Fighting Talk: Why can’t they get software updates right first time?

by Gary Cutlack on November 23, 2014

Fighting Talk: Why can't they get software updates right first time?

You spend days, weeks, months, and in the case of some Android models, years, waiting for the latest software update to hit your digital thing, then what happens?

It breaks something. And you wish you had your old version back. But you can’t, not without reading forums and downloading tools that may well break it completely. So you’re stuck with your broken phone or tablet and life is pretty much ruined.

The long awaited Android Lollipop release hit Nexus devices recently, and what happened? It slowed some machines to a crunch, stopped some apps from working altogether and made many machines generally unstable.

None of this was known before launch, of course, when commenters only saw all the pretty new design stuff and wanted it on their phones and tablets as soon as possible.

Hardcore users have found ways to make the Android 5.0 Nexus release work a little better on afflicted machines by editing settings and deleting apps, but in a device aimed at attracting mainstream users, that’s no help at all.

Your dad’s not going to attempt deactivating Google Now and changing page transition effects to see if it fixes anything on his newly clunky Nexus 7. He’ll put it in a cupboard or buy an iPad.

Not that Apple’s managed a better job of it.

iOS 8 was riddled with bugs that required hasty patching, a process that’s still ongoing.

The latest PS4 software update also broke things. Some users couldn’t take their machines out of standby mode after applying the update, ruining the point of it all once again.

Leave it alone

Update notifications used to be exciting, bringing the promise of new things to try and have, and something to show off about. Now they’re massive warning signs that your expensive gadget might about to be broken, wiped or rendered as clunky as a budget model by an inept software upgrade.

At least we can install bug fixes, though!

Our devices make themselves useless for 20 minutes again while they download and install a version of the software that tries to fix the previous breakages and, if we’re unlucky, may introduce a few new ones.

What’s the problem with getting things right first time? Is it because we’re all such moaners we’re forcing the tech companies to release updates before they’re really ready?

Would another fortnight of fiddling with the Android 5.0 release have resulted in an update that didn’t break quite so many devices?

Would another two weeks of Google being badmouthed on the internet for being too slow be worth delaying it for and avoiding the subsequent post-release badmouthing?

Trust fund blown

This sort of ongoing ineptitude breeds a mistrust of the entire process.

Once your mum’s had her phone rendered useless through a firmware update gone bad, she’s unlikely to hit any of the update notifications in the future.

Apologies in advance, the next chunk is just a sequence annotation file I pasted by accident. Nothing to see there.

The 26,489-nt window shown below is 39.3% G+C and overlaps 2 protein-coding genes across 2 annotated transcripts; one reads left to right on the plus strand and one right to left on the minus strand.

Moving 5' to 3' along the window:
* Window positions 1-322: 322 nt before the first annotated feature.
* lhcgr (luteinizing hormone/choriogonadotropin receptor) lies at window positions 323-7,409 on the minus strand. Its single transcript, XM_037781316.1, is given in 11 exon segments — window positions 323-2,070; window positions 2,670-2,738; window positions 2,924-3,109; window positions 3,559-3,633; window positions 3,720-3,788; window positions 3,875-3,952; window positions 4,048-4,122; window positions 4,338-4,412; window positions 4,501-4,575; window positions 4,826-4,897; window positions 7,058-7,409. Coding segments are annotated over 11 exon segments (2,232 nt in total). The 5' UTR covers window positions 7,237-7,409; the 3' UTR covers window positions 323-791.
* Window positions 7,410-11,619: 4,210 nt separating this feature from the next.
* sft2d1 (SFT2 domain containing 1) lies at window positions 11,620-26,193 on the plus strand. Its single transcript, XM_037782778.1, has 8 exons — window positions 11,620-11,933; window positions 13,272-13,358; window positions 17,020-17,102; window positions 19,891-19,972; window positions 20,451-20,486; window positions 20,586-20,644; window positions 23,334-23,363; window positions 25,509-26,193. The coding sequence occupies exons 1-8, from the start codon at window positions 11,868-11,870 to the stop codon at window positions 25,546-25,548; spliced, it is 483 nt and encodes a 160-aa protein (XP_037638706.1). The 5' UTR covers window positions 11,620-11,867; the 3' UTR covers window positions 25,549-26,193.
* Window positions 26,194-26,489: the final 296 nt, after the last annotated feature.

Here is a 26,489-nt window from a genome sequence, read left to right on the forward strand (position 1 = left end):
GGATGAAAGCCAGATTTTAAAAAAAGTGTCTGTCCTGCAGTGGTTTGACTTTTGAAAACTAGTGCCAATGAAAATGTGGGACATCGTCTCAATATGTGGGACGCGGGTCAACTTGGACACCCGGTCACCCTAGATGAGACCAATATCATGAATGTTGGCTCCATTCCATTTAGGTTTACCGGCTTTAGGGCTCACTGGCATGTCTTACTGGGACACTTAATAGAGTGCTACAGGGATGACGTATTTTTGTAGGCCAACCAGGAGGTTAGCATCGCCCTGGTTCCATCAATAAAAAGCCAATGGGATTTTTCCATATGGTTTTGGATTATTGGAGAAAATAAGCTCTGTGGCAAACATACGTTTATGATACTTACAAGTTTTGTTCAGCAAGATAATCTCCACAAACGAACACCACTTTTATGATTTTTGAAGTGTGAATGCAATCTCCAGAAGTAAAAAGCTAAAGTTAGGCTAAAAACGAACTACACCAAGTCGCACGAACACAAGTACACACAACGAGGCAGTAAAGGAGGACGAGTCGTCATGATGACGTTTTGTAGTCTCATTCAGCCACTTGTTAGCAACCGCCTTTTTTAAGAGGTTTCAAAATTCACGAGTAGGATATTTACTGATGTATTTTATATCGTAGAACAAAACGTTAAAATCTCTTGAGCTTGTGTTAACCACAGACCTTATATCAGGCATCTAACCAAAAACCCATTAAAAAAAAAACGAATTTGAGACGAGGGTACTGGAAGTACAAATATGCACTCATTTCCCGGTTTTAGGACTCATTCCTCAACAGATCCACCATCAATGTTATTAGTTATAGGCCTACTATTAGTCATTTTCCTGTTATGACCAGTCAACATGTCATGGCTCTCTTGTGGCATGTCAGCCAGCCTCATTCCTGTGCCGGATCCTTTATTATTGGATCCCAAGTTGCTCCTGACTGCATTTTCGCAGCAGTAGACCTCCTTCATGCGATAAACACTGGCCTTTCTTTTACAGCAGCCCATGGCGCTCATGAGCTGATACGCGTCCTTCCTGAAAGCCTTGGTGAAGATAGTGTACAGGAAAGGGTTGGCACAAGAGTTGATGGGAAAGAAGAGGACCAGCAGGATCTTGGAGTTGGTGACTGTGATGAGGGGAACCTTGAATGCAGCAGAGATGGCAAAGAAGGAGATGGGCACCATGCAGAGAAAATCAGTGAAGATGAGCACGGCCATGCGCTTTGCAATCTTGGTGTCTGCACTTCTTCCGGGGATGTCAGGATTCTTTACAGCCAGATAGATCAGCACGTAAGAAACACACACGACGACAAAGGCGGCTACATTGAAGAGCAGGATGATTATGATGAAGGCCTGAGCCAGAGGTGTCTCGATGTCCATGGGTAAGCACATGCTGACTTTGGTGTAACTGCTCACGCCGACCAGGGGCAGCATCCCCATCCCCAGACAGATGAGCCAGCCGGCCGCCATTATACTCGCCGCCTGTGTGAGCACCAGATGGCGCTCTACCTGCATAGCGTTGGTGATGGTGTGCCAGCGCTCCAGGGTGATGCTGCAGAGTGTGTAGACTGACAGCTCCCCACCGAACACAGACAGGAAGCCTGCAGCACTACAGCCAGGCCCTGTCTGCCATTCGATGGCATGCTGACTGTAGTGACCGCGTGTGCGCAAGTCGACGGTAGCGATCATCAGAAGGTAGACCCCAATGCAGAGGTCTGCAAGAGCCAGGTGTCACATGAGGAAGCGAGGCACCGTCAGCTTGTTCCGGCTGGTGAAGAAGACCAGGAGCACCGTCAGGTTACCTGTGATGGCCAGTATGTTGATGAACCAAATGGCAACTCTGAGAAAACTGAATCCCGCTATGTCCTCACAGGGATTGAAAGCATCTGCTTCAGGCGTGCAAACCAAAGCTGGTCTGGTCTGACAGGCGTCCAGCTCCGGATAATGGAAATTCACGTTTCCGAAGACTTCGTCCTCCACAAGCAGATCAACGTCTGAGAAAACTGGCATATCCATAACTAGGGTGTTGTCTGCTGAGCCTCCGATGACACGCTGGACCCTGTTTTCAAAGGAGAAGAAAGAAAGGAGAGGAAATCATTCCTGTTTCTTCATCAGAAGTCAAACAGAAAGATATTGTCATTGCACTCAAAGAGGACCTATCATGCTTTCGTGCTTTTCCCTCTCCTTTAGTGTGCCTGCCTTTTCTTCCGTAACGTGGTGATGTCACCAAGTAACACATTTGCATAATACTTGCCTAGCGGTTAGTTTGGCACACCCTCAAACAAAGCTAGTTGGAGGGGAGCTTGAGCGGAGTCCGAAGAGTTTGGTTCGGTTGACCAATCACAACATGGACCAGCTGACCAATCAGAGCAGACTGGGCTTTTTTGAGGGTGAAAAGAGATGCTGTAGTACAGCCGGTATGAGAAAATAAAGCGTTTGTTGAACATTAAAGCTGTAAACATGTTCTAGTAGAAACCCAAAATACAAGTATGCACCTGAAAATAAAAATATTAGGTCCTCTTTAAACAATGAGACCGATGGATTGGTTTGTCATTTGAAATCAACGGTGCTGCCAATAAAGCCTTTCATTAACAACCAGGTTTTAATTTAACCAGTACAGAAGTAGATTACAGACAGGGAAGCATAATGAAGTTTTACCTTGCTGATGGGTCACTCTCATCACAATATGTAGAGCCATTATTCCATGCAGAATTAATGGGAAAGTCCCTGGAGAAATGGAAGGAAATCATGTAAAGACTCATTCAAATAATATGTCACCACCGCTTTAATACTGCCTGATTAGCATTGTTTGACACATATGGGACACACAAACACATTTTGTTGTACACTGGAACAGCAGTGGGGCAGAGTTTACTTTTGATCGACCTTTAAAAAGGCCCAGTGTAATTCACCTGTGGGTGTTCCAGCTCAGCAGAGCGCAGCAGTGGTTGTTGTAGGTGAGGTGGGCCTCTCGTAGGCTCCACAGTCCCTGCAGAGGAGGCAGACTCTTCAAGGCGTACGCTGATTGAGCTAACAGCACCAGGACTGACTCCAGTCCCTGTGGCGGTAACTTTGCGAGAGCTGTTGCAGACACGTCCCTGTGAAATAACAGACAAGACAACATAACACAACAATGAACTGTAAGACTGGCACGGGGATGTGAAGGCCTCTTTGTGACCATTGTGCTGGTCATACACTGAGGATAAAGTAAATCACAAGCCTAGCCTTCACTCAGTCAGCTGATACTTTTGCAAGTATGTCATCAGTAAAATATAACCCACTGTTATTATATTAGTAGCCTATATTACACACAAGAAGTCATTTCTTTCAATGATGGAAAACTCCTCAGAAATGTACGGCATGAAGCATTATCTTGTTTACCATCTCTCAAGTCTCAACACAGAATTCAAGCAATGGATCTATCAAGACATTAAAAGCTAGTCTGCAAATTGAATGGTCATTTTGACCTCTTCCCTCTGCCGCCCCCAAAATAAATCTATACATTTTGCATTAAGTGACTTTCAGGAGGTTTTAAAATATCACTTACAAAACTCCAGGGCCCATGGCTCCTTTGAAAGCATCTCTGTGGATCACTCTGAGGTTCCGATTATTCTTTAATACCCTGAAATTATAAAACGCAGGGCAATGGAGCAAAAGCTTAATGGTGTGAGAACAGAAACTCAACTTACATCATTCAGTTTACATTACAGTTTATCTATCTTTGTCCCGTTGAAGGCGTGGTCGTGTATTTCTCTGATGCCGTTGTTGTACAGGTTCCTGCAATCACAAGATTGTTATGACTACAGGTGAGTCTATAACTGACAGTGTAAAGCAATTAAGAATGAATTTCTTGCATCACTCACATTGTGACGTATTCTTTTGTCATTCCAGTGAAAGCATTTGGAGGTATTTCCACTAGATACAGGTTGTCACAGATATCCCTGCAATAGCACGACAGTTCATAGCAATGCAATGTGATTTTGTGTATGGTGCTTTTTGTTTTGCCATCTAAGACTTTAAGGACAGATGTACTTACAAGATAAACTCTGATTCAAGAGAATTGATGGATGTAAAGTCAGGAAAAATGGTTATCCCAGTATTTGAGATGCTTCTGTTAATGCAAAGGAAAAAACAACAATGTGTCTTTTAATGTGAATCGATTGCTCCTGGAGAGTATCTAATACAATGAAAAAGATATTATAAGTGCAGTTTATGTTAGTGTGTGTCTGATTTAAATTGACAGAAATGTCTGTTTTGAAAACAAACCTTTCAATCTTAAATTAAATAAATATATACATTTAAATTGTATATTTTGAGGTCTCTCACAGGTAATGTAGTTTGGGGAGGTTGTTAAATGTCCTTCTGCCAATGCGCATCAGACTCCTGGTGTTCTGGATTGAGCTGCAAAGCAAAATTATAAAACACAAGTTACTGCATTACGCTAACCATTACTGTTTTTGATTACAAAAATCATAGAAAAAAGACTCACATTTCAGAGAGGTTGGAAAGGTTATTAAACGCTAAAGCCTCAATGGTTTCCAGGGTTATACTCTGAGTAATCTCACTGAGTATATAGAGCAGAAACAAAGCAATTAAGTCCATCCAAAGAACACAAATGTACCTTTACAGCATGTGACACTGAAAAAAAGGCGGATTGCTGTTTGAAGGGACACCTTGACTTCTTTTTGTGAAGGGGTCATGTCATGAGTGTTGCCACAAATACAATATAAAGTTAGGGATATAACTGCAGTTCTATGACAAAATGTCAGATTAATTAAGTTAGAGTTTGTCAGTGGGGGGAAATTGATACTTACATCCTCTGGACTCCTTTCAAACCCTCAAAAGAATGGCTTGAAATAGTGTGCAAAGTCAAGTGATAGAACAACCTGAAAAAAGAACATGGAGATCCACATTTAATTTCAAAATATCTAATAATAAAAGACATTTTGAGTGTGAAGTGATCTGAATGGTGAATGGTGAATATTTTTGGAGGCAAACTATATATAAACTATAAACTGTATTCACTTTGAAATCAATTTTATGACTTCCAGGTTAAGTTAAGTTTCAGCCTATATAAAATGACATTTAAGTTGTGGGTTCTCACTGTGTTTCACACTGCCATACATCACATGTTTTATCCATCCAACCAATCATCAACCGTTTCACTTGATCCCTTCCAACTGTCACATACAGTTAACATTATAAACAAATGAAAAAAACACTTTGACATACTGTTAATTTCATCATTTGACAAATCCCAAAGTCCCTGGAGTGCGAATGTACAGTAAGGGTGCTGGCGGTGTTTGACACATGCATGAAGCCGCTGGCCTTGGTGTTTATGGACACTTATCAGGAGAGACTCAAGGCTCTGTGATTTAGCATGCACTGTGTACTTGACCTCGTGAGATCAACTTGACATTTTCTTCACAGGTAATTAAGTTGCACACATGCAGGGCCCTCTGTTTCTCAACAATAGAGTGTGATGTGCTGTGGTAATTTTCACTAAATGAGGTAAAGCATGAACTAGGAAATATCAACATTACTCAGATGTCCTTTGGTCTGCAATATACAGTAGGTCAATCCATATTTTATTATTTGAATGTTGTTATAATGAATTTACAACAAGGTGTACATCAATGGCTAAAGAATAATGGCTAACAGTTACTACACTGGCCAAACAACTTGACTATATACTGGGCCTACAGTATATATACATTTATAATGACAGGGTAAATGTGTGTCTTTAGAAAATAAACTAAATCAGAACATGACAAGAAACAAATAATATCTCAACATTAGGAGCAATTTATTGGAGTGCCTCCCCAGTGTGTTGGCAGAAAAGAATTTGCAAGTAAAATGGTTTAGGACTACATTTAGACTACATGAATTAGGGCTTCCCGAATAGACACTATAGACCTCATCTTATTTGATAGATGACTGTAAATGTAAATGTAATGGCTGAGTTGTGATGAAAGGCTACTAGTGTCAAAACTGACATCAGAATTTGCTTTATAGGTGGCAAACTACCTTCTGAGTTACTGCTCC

So when there’s a massive security hole discovered in her Galaxy M for Mum it’ll stay there until she upgrades it in six years time, because last time she did an update the Wi-Fi stopped working for three months so she’s not trying THAT again.

Tech history is so littered with examples of updates making things worse it’s almost as if the hardware makers have some sort of vested interest in making sure we buy new models when they balls up the old ones.

Originally Posted By TechRadar: All latest World of tech news feeds

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A8 Chip in iPhone 6 and 6 Plus Capable of Playing 4K Video

by Juli Clover on November 22, 2014

The dual-core A8 chip powering Apple’s iPhone 6 and 6 Plus appears to be capable of handling 4K video playback, despite the fact that the two iPhones have native resolutions of 1334 x 750 and 1920 x 1080 pixels, respectively.

4K video playback on the iPhone 6 and 6 Plus was first discovered by the developers behind WALTR, a Mac app that’s designed to make it easy to upload and convert any music or video file to an iPad or iPhone for native playback, and reported by TUAW.

a8chip

The discovery was made by the developers of WALTR, a great Mac app that allows users to quickly upload video files to their iPhone which aren’t supported by iTunes, such as FLAC and MKV files. While testing the app developers found it is possible to playback 4K videos on the iPhone 6. Even if Apple hasn’t announced it, the iPhone 6 and 6 Plus are ready to play 4K videos.

With resolutions of 1334 x 750 and 1920 x 1080, the iPhone 6 and iPhone 6 Plus won’t be able to reproduce the detail in a 3840 x 2160 4K video, but the A8’s ability to play 4K content means 4K videos side-loaded onto one of Apple’s two devices will still be watchable.

It’s highly unlikely many users will load 4K videos on their iPhones due to the massive file size of 4K content and the fact that there’s little practical use for it, but it has the potential to be a somewhat useful feature for some users who want to play 4K video recorded on their devices as there are apps available that advertise 4K video recording on the iPhone 6 and 6 Plus.

Related roundup: iPhone 6

Originally Posted By MacRumors: Mac News and Rumors - All Stories

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